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Impazamo Esme Bennett , April 15th, 2020 08:42

The “futuristic gqom” of Durban producer Menzi offers up a thrilling darkness, finds Esme Bennett

A little over ten years ago, Gqom was an alluring word used to describe the raw, hypnotic percussion driven sound made on cheap drum machines, not reaching much farther than the townships of Durban’s local underground retreats. Since 2016, significantly with the release of Gqom Oh! The Sound of Gqom compilation, the influence of the characteristically dark sound has been dissipating throughout the worldwide club circuit.

One key purveyor in this scene is East Africa’s answer to the deconstructivism of PAN: Ugandan label Hakuna Kulala, which operates as the hybrid sub-label of renowned Nyege Nyege Tapes. Its catalogue offers a glimpse into a hyper-futuristic global club music. What characterises Hakuna Kulala is a distinctly more chaotic sensibility than its sister label, favouring more experimental, lucid textures. Genre-defying club producers such as Silkback and Villaelvin have displayed a propensity for a threatening sense of genius on releases for the label.

Impazamo comes as the breakthrough release from young producer Menzi. One of the pioneers of the Gqom scene as a part of the Infamous Boiz, his work as a producer for South African acts Babes Wodumo and Moonchild Sanelly have occupied his creativity thus far. Now, Menzi dissects the Gqom scene and pastes it back together again. His own coinage of “futuristic gqom” is deeply fitting for the nexus of industrial and techno electronics on this six-tracker. Designed on the FL studio, cult factory for Gqom godfather DJ Lag’s raw thuds and pulses, the propulsive EP celebrates the anti-space of its essential nature.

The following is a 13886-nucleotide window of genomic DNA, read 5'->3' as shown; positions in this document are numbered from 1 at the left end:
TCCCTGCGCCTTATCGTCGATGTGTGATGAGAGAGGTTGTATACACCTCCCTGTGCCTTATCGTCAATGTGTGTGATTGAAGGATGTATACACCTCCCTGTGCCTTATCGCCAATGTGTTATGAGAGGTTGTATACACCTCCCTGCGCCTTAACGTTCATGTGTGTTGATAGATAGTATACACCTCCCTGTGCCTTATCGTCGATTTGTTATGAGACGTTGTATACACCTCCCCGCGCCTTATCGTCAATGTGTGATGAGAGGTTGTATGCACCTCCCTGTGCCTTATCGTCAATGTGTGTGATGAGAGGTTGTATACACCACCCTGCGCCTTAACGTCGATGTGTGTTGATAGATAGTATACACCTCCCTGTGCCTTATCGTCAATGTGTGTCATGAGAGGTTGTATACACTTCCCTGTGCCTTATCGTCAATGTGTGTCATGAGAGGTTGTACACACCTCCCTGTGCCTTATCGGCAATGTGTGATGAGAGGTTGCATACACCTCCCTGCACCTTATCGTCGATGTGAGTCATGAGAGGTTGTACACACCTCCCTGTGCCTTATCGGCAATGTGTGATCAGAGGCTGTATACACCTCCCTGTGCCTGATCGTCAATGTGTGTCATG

The title track booms into your subconscious with a sprawling darkness that builds into a stomping, raw affair. Throughout the tracks, meticulous sound design recalls the experimental hard hits of Villaelvin or Arca; striking a dark balance between deconstructed club and the Gqom of his trade. The acid drone piece ‘Underground Abaphansi’ is the prime example of Menzi’s employment of broken and often panicked vocals that disorientate with a fierce undercurrent. There’s a welcoming darkness at play throughout, specifically in hellraiser ‘’GQOM TERA’, where Ugandan rapper Ecko Bazz works as the spirit guide beside warped, open snares.

This multi-faceted release appears to be a sign of the jittering pulse of the Gqom movement. With doom-laden elements awash, Menzi’s impressive debut is a thrilling addition to the eclectic Hakuna Kulala label, carving out a dark space he knows we will welcome.